Using the sun to save Alamogordo money, Alamogordo-White Sands Regional Airport has installed solar energy cells that will feed energy back to the state power grid.
An 8 kilowatt array now gathers solar energy at the airport and is connected to PNM's energy system.
"That is probably enough to run two small mansions," said airport manager Parker Bradley.
The arrangement will save Alamogordo $400 to $500 a month in electric costs, Bradley said.
Running runway lights, the airport beacon and air conditioning at the city-run facility normally costs the city $30,000 a year, he said.
"The grid-tie system essentially slows the meter down," Bradley said.
The project was possible with a $100,000 grant from the New Mexico Energy, Minerals and Natural Resources Department that went to the development of the solar photovoltaic array. Sacred Power, out of Albuquerque, came in with the lowest bid to take care of installing the system. They were finished with the construction and assembly of the system on Nov. 25.
"The structure had to be designed to survive 100-mile an hour winds," Bradley said. "That includes the posts, panels and mounting hardware."
The grant required an educational component, and the airport brought in a class from New Mexico State University-Alamogordo for a daylong seminar consisting of a hands-on opportunity to reassemble some of the components of the system that had been taken apart to help teach them.
More education projects with the
"This is the first airport in New Mexico to do anything like this," said Frank Andozola with PNM.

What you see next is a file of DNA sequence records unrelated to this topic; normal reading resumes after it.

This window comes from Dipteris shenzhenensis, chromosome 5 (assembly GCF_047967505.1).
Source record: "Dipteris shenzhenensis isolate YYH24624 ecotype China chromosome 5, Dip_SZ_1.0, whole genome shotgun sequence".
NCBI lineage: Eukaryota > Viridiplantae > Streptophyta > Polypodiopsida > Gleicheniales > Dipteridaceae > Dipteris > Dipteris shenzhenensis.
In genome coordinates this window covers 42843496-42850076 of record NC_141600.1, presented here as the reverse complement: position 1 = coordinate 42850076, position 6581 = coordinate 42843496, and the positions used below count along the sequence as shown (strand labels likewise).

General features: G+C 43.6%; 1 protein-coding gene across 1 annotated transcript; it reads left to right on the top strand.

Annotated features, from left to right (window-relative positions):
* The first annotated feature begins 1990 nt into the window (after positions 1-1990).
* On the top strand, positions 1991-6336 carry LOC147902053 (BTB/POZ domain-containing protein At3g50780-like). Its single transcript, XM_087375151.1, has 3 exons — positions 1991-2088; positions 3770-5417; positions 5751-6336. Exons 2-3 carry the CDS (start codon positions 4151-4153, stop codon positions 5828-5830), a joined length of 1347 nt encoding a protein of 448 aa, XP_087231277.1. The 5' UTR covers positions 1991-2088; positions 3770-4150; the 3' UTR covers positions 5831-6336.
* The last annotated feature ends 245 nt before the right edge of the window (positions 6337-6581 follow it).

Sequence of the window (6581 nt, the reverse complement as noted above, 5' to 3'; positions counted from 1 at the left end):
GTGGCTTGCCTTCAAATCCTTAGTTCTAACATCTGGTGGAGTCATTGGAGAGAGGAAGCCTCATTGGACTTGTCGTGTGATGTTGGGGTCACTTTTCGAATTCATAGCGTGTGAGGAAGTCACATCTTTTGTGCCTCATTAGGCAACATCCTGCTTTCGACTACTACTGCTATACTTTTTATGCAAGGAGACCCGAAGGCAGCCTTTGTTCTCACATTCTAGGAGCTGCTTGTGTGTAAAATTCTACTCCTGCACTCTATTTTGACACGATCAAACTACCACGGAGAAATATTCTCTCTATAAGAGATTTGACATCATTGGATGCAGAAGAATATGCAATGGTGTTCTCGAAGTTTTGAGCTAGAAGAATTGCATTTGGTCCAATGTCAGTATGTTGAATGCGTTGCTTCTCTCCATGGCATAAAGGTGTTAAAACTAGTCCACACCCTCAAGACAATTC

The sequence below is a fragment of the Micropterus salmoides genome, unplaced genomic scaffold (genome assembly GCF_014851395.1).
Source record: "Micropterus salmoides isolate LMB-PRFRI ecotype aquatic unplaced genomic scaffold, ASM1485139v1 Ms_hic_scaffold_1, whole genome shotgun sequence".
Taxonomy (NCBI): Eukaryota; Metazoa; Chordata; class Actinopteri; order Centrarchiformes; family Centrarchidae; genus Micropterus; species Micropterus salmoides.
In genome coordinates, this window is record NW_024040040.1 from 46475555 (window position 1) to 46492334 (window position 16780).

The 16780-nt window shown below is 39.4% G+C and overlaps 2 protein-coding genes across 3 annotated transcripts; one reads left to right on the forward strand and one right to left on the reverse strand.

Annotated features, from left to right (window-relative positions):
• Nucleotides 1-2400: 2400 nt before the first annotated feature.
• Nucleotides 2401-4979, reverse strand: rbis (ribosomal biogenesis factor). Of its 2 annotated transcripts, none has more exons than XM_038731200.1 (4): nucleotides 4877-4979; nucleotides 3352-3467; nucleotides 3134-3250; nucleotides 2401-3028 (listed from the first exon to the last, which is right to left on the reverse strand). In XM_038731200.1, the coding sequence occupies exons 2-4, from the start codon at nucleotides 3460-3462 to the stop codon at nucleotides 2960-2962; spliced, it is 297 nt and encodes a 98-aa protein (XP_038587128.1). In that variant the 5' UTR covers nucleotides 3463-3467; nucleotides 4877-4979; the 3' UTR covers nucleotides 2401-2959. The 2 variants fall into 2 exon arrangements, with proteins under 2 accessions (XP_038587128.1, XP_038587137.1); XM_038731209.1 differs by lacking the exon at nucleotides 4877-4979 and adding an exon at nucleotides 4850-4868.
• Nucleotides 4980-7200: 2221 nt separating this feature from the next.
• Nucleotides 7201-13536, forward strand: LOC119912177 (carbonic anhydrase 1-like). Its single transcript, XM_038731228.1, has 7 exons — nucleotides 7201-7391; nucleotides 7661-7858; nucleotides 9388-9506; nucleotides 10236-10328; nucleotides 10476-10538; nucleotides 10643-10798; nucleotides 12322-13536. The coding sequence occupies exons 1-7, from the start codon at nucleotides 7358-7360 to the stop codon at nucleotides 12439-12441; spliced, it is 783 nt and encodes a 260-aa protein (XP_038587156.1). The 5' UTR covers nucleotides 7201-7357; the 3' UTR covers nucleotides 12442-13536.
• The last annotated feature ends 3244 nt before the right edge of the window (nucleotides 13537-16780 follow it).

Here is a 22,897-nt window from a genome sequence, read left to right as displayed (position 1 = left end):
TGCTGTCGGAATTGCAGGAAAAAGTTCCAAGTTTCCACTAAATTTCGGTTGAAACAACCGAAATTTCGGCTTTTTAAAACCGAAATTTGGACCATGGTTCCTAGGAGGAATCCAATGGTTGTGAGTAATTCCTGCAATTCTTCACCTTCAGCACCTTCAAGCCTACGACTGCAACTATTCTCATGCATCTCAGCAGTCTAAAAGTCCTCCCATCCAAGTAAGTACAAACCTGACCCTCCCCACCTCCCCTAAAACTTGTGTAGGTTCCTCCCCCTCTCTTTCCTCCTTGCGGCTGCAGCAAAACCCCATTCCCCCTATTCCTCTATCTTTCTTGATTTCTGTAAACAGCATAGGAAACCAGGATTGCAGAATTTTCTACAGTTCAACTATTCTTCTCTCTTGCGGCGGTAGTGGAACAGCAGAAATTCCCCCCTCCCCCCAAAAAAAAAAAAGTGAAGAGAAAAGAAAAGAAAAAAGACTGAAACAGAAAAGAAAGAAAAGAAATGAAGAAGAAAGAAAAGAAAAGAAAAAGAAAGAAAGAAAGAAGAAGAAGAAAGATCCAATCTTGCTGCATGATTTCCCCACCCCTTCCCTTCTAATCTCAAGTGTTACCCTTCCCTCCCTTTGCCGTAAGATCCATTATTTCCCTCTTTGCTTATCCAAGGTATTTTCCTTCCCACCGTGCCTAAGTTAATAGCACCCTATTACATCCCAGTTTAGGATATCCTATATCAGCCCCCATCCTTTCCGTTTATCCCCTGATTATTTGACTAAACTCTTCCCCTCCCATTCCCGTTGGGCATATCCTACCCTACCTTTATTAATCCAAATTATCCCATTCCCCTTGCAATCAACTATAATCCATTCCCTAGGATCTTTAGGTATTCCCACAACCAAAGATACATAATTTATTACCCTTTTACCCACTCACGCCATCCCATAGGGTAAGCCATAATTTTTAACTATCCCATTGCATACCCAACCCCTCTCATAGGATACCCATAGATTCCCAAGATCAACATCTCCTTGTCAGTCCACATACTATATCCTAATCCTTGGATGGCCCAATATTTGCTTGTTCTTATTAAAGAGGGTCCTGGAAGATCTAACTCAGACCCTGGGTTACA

Jody Karp, a product manager in the solar photovoltaic program at PNM, said the solar cell installation is becoming more common. Last year PNM confirmed 88 solar hook-ups to the grid and this year, which isn't over yet, there have been close to 180.
"So hook-ups are obviously increasing," Karp said. "The feds have taken off the cap on tax benefits so we expect even more people putting these things in."
Professor Ron Offley taught chemistry for 15 years at NMSU-A and took his alternative energy class to the mini-seminar with Sacred Power on Dec. 2.
"They gave a little class in the morning for me and six of my students," he said. "Then we tore apart electronics and tested them."
Sacred Power does solar power work all over the state, and many of their projects are government run, Offley said. For example, he said, they installed the solar hot water system at High Rolls Elementary School.
Being out at the site made a big difference to the students, he said.
"It was a real professional doing it, not just educators," Offley said.
Photovoltaic is kind of expensive, Offley said. Parker talked to the students for a little while about how money is obtained through grants, Offley said.
Parker has a dream that eventually the whole airport can run on solar energy.
"We are hoping to get more (grants) to allow the airport to run on its own power," he said.